Review: “History in the Making: Memoirs of WWII Diplomacy” – Valentin Berezhkov

In this book published by Progress Publishers, Valentin Berezhkov describes in incredible detail high-level diplomatic meetings between representatives of the USSR and representatives from Nazi Germany, Britain, and the U.S., as part of a comprehensive analysis of the politics of WWII. An engineer by profession, Berezhkov was transferred first to the Soviet embassy in Berlin and later to the People’s Commissariat of Foreign Affairs to … Continue reading Review: “History in the Making: Memoirs of WWII Diplomacy” – Valentin Berezhkov

Review: “Winston Churchill” – V. G. Trukhanovsky

V. G. Trukhanovsky’s biographical book “Winston Churchill” is an outstanding scholarly work. Trukhanovsky, a Soviet scholar, provides a Marxist-Leninist analysis of Churchill’s life and the historical context in which he lived. In a way, Trukhanovsky’s book is both a biography, or semi-biography, of Churchill as well as a history of the 19th and 20th centuries. Although a Marxist-Leninist, Trukhanovsky is extremely objective and scientific in … Continue reading Review: “Winston Churchill” – V. G. Trukhanovsky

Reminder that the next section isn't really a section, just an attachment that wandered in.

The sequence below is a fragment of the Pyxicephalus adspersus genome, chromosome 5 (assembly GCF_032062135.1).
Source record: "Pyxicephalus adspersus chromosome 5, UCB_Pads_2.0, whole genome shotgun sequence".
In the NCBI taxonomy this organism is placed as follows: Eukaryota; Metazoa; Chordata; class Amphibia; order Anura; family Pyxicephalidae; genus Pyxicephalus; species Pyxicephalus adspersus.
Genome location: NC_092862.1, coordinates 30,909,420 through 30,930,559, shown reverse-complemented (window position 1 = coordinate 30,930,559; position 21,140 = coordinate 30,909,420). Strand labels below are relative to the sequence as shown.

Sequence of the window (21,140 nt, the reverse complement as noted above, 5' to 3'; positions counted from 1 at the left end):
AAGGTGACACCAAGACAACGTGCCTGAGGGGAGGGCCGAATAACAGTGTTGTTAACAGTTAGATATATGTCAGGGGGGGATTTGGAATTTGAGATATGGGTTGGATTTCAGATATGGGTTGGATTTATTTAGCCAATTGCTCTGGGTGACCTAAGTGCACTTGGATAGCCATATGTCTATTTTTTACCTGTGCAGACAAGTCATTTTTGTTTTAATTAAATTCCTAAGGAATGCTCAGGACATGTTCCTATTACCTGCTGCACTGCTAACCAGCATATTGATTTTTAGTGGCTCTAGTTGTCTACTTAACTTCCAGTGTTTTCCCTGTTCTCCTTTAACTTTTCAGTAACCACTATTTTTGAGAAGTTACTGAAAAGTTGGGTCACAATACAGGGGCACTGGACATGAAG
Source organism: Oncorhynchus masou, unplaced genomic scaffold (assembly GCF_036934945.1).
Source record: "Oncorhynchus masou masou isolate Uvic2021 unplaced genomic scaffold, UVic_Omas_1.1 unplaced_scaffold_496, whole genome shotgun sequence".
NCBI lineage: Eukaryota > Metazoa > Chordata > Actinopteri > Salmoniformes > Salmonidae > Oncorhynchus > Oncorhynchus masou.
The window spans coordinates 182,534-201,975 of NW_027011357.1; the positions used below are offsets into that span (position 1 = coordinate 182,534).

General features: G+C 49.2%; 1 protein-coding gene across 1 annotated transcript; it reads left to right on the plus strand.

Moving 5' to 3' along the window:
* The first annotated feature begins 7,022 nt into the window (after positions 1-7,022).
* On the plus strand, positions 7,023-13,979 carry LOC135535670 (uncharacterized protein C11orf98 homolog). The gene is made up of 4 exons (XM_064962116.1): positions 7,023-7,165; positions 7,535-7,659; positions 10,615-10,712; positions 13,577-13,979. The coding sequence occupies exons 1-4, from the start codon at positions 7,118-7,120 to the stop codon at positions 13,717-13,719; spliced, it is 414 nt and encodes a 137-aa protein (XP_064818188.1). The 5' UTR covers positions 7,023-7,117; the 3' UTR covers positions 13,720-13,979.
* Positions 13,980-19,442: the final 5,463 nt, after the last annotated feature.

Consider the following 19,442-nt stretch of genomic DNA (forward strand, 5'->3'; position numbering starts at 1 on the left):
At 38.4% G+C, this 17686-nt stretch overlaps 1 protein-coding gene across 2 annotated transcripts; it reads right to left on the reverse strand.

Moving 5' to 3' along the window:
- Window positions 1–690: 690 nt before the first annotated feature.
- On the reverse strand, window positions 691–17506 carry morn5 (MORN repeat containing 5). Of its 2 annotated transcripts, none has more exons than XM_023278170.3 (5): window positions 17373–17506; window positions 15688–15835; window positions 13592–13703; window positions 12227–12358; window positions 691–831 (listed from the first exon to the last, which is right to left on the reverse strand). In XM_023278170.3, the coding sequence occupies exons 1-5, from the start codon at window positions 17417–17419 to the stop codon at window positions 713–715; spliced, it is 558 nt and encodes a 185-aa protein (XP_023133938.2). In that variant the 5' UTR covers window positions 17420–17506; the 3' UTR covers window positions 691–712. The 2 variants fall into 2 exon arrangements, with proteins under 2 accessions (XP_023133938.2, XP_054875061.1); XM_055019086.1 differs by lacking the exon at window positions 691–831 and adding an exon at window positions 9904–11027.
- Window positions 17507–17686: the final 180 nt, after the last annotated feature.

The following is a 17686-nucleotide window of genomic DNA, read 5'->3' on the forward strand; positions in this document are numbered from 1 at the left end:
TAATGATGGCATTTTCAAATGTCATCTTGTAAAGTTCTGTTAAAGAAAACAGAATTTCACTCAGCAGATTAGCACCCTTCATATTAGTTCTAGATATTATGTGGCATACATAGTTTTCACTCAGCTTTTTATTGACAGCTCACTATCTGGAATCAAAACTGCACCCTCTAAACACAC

Review: “The Anatomy of the Nuremberg Trials: A Personal Memoir” – Telford Taylor

Telford Taylor’s “The Anatomy of the Nuremberg Trials: A Personal Memoir” is both a memoir/autobiography and a scholarly legal analysis of the International Military Tribunal. The book begins with some details about Taylor and international law as it existed at the time of WWII. Taylor had served in the American Army intelligence in Europe during WWII before being assigned as assistant to Chief Counsel Robert … Continue reading Review: “The Anatomy of the Nuremberg Trials: A Personal Memoir” – Telford Taylor